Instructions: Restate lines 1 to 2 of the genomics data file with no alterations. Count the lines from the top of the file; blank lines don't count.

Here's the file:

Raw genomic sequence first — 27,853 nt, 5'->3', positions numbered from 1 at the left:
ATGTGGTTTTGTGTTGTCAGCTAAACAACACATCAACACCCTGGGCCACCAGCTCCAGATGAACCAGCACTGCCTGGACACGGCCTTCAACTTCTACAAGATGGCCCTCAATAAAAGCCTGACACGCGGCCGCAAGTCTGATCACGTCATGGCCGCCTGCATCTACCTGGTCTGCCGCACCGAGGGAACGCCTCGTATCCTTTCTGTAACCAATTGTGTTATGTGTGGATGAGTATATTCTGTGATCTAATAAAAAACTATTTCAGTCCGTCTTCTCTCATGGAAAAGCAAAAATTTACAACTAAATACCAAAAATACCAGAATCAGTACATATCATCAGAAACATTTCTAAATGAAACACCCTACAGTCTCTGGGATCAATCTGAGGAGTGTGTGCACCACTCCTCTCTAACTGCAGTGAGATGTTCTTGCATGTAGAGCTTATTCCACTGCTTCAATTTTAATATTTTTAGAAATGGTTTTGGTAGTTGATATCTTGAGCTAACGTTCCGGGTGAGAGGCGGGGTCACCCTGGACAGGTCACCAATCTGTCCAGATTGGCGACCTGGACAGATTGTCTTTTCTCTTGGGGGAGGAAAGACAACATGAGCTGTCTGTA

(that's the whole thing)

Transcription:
Raw genomic sequence first — 27,853 nt, 5'->3', positions numbered from 1 at the left:
ATGTGGTTTTGTGTTGTCAGCTAAACAACACATCAACACCCTGGGCCACCAGCTCCAGATGAACCAGCACTGCCTGGACACGGCCTTCAACTTCTACAAGATGGCCCTCAATAAAAGCCTGACACGCGGCCGCAAGTCTGATCACGTCATGGCCGCCTGCATCTACCTGGTCTGCCGCACCGAGGGAACGCCTCGTATCCTTTCTGTAACCAATTGTGTTATGTGTGGATGAGTATATTCTGTGATCTAATAAAAAACTATTTCAGTCCGTCTTCTCTCATGGAAAAGCAAAAATTTACAACTAAATACCAAAAATACCAGAATCAGTACATATCATCAGAAACATTTCTAAATGAAACACCCTACAGTCTCTGGGATCAATCTGAGGAGTGTGTGCACCACTCCTCTCTAACTGCAGTGAGATGTTCTTGCATGTAGAGCTTATTCCACTGCTTCAATTTTAATATTTTTAGAAATGGTTTTGGTAGTTGATATCTTGAGCTAACGTTCCGGGTGAGAGGCGGGGTCACCCTGGACAGGTCACCAATCTGTCCAGATTGGCGACCTGGACAGATTGTCTTTTCTCTTGGGGGAGGAAAGACAACATGAGCTGTCTGTA